SAM ODROWSKI The Standard
For most people, it becomes obvious when they need a massage, through the stiffness or soreness felt in their muscles. But for horses, it’s not always so easy.
“A horse can’t necessarily say, hey you know what, can we not ride today. My shoulders sore,” said Vanessa Beach, registered massage therapist who also specializes in massaging horses.
She says when a healthy horse isn’t riding as well it was previously or is developing behavioural problems out of nowhere, it could be because it is suffering,
“They are passive aggressive animals by nature, if they get to the point where they’re becoming aggressive they are usually in pain,” Vanessa said. “If we think of horses as athletes, they need to work hard and use muscle for every task we ask them to do. So they get delayed onset muscle soreness just like you or I.”
Fortunately, these problems can often be solved through massage therapy according to Vanessa.
“After a massage there seems to be more freedom of movement,” she said. “Most riders will notice their horse is able to bend or flex in a way they weren’t able to before”
Vanessa says massage therapy can be key in maintaining a healthy horse.
“We are a valued member in a horse’s healthcare team because we can find small things before they become huge.”
Vanessa treats up to 10 horses every week, while running a full-time massage therapy practice for humans. Some of the horses she massages are athletes who aren’t performing as well as they should be. Other horses often have a suspected injury or have recently been in an accident.
Vanessa can also tell when a horse needs to see another practitioner, like a chiropractor or veterinarian, when the massage therapy isn’t quite solving the horse’s problem.
She says some of the challenges that come with massaging horses is the size of the animal and not being able to communicate with words.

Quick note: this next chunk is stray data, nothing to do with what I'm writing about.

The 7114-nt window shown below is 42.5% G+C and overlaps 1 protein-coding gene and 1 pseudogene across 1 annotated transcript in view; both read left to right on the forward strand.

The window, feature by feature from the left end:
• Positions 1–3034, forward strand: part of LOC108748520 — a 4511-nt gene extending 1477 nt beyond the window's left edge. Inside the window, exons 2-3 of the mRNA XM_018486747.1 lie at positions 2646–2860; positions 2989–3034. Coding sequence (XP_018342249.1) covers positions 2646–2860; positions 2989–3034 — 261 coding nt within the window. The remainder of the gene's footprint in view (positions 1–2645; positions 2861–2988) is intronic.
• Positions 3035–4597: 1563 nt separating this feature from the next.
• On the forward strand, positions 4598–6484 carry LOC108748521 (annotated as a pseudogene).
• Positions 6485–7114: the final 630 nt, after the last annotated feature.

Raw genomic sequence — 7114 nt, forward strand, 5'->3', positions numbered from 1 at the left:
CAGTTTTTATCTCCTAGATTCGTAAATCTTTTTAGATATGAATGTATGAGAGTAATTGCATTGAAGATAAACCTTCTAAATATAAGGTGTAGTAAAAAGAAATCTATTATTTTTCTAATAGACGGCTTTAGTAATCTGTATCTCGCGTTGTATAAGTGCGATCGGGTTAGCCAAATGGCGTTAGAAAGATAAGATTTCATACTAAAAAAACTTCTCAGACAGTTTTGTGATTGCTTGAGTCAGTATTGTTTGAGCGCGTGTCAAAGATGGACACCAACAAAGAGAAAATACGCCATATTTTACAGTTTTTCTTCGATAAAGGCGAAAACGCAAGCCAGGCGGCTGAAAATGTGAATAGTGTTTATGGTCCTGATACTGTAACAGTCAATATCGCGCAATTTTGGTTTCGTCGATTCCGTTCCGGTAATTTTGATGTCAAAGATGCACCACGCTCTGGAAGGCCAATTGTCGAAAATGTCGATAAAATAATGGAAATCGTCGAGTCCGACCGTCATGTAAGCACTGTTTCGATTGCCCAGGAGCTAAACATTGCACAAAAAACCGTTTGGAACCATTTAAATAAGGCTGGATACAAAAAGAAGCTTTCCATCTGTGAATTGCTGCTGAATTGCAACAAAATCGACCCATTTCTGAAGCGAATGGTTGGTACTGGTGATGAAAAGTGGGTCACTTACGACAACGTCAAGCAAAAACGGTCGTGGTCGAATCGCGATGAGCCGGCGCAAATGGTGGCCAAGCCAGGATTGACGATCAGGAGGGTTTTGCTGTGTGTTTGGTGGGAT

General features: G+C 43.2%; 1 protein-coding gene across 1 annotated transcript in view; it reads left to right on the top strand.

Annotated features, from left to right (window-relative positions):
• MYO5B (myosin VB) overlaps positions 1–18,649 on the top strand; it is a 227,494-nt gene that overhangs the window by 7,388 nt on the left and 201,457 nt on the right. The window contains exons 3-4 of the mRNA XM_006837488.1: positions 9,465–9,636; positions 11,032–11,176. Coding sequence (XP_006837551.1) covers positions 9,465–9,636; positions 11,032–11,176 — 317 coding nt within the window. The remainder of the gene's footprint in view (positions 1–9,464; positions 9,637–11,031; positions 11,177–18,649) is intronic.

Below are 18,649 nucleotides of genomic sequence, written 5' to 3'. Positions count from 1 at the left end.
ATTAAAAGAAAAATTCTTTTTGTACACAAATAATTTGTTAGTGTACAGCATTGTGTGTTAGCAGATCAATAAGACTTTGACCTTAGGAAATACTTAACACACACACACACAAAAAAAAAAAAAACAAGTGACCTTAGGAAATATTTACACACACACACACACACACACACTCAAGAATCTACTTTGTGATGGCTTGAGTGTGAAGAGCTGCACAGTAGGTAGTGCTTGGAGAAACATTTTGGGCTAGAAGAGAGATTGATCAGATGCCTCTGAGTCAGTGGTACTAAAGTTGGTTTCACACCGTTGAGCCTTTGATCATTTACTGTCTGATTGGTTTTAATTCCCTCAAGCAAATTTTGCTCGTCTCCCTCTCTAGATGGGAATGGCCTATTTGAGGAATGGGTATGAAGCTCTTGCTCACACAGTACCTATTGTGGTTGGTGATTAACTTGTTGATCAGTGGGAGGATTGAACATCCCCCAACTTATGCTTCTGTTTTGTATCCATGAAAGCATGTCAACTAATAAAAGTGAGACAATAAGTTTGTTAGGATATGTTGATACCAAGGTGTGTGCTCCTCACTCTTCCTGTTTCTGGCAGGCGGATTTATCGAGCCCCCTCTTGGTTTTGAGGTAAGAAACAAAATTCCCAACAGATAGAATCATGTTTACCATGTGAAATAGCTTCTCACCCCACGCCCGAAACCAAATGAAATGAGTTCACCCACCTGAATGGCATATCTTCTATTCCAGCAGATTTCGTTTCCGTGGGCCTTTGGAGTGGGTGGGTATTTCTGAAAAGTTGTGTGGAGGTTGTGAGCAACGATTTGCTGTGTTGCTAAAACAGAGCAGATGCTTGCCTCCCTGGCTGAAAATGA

“The horses talk to me non-verbally the entire time,” Vanessa said. “But its not the same as me telling a person on my table in the office, hold on a second this is going to hurt, take a deep breath, it will be better in a minute. I can’t describe that to a horse in words, I have to have that animal trust me enough to do what is necessary.”
Apart from the non-verbal communication and physicality of massaging a horse, the process is quite like massaging a human.
“We still do a health history; we still find out what is wrong with the horse. We have to do a gait analysis and see that animal move to see what their issue is.”
Unlike massages for people, Vanessa doesn’t do non-therapeutic, spa type massages. The types of massages she gives to horses are always to help with an injury or affliction.
“In registered massage therapy there is a scale for people from spa massage to therapeutic massage,” she said. “When we treat horses its always therapeutic massage. We are always going in for a reason, it’s not just to make the horse feel nice,” she said.
The many benefits of therapeutic massage are sometimes overlooked, it doesn’t only help reduce stress, pain, and muscle tension, it also boosts the bodies immunity and improves sleep.
Anyone interested in having their horse massaged can reach out to Vanessa over the phone at 416-997-6378 or by email at email@example.com
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